The Horse

FEB 2019

The Horse:Your Guide To Equine Health Care provides monthly equine health care information to horse owners, breeders, veterinarians, barn/farm managers, trainer/riding instructors, and others involved in the hands-on care of the horse.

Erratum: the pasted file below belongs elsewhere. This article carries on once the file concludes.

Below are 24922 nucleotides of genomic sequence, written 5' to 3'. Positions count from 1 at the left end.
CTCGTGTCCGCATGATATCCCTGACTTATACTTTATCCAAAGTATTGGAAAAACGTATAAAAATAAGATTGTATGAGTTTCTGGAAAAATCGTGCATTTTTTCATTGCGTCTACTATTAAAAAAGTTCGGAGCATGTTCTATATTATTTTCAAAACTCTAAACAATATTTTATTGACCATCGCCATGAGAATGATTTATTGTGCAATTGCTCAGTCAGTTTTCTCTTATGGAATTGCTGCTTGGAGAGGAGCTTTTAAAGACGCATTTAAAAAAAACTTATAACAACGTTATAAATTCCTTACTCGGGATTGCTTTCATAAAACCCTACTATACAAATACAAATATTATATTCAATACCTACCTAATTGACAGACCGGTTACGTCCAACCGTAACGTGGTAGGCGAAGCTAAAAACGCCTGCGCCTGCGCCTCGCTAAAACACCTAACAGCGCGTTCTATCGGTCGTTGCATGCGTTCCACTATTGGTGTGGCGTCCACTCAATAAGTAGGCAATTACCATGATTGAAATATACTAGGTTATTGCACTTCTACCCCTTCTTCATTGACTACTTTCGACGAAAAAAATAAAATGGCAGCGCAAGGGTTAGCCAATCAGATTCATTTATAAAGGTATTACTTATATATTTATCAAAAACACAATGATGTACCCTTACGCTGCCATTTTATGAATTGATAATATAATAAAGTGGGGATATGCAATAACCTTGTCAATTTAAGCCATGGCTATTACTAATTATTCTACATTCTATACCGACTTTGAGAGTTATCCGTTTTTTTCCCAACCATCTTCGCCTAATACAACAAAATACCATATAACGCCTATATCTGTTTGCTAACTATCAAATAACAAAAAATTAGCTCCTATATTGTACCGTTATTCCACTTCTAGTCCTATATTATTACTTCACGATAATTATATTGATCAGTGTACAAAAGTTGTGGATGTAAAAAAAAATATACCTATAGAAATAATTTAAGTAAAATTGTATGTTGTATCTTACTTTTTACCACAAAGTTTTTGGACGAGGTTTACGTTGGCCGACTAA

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Page 26 of 51 | The Horse February 2019 27 dedicated to preserving viable free- roaming wild horse herds by advocating for the animals through legislation and litigation. Roy believes mustangs in both short- and long-term holding face many welfare concerns. These include a lack of freedom, loss of family, inability to engage in natural social behaviors, and increased risk of disease. "Conditions at short-term holding facilities are notoriously harsh—crowded feedlot pens that offer little to no shelter from extreme summer heat or winter winds, snow, and cold," she says. Sarah Ralston, VMD, PHD, Dipl. ACVN, professor emerita in Rutgers Uni- versity's Equine Science Center, in New Brunswick, New Jersey, disagrees. While at Rutgers, she conducted several studies comparing the skills and personalities of domestic horses and mustangs. During her visit to the BLM corral at Sulphur Springs, Oregon, she saw no long-term welfare issues connected to the short- term holding of horses there. "They have plenty of food and water; they don't always have a lot of shelter (holding pens are out in the open), but they wouldn't always have that in the wild, either," Ralston says. "Initially there can be a lot of chaos, and it can be confusing, but they seem to get over it pretty quickly—the horses learn from each other." But that's not to say the amount of time the horses spend in short-term holding does not affect their behavior, she says. For one of her studies, Ralston turned to the BLM to obtain a group of yearlings that had been kept in short-term holding. All the horses she selected were three- strikers. Three of the mustangs had been placed in short-term holding after they were gathered from the range. The fourth had been born in captivity. The difference between the horses was obvious. "We use natural horsemanship tech- niques, including advance-retreat, where we would move in toward the horse, and when it moved toward us we released the pressure and backed up," Ralston says. "The three that had been born in the wild came around pretty quickly—they were highly alert and aware of their surround- ings at all times, but the one that was born in captivity took longer to train—she was deprived of a certain level of focus and did not have the same social skills as the horses gathered from the range. She was more like a domestic horse." Ralston later conducted another study in which she used a group of eight 2-year- old mustangs and compared their skills and focus to domestic horses. In that group seven horses were born in the wild and one was born in captivity. "It was exactly the same situation," Ralston says. "(The horse born in captiv- ity) did not have the social framework as the horses taken from the wild." Nearly 12,000 Mustangs live in short-term holding corrals awaiting adoption or sale. COURTESY GREG SHINE, BLM ALEXANDRA BECKSTETT/THE HORSE Horses deemed unadoptable or "three-strikers" live their lives out on long-term pastures located primarily in Kansas and Oklahoma.

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